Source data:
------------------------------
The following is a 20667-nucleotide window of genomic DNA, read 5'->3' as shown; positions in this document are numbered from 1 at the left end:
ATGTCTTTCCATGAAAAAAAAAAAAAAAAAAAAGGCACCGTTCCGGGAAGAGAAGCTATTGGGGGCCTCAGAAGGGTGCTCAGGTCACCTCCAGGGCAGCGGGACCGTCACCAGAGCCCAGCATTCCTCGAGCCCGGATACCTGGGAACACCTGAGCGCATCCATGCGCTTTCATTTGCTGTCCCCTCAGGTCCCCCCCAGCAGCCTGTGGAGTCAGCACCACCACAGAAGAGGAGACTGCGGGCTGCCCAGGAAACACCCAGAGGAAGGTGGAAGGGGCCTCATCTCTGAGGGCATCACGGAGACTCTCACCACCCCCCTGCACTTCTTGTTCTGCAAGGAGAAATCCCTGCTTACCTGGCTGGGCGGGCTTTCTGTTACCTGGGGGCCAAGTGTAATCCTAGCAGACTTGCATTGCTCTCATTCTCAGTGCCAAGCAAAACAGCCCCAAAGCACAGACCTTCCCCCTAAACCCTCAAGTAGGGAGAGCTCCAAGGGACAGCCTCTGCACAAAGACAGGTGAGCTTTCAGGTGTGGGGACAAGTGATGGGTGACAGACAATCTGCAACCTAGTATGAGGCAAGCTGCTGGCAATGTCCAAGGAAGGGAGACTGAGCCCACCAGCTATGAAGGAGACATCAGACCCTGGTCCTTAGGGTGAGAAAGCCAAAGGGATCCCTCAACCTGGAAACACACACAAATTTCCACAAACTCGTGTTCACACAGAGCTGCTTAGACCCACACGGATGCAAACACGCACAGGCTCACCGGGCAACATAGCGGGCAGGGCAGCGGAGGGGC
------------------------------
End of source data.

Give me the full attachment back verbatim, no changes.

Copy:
The following is a 20667-nucleotide window of genomic DNA, read 5'->3' as shown; positions in this document are numbered from 1 at the left end:
ATGTCTTTCCATGAAAAAAAAAAAAAAAAAAAAGGCACCGTTCCGGGAAGAGAAGCTATTGGGGGCCTCAGAAGGGTGCTCAGGTCACCTCCAGGGCAGCGGGACCGTCACCAGAGCCCAGCATTCCTCGAGCCCGGATACCTGGGAACACCTGAGCGCATCCATGCGCTTTCATTTGCTGTCCCCTCAGGTCCCCCCCAGCAGCCTGTGGAGTCAGCACCACCACAGAAGAGGAGACTGCGGGCTGCCCAGGAAACACCCAGAGGAAGGTGGAAGGGGCCTCATCTCTGAGGGCATCACGGAGACTCTCACCACCCCCCTGCACTTCTTGTTCTGCAAGGAGAAATCCCTGCTTACCTGGCTGGGCGGGCTTTCTGTTACCTGGGGGCCAAGTGTAATCCTAGCAGACTTGCATTGCTCTCATTCTCAGTGCCAAGCAAAACAGCCCCAAAGCACAGACCTTCCCCCTAAACCCTCAAGTAGGGAGAGCTCCAAGGGACAGCCTCTGCACAAAGACAGGTGAGCTTTCAGGTGTGGGGACAAGTGATGGGTGACAGACAATCTGCAACCTAGTATGAGGCAAGCTGCTGGCAATGTCCAAGGAAGGGAGACTGAGCCCACCAGCTATGAAGGAGACATCAGACCCTGGTCCTTAGGGTGAGAAAGCCAAAGGGATCCCTCAACCTGGAAACACACACAAATTTCCACAAACTCGTGTTCACACAGAGCTGCTTAGACCCACACGGATGCAAACACGCACAGGCTCACCGGGCAACATAGCGGGCAGGGCAGCGGAGGGGC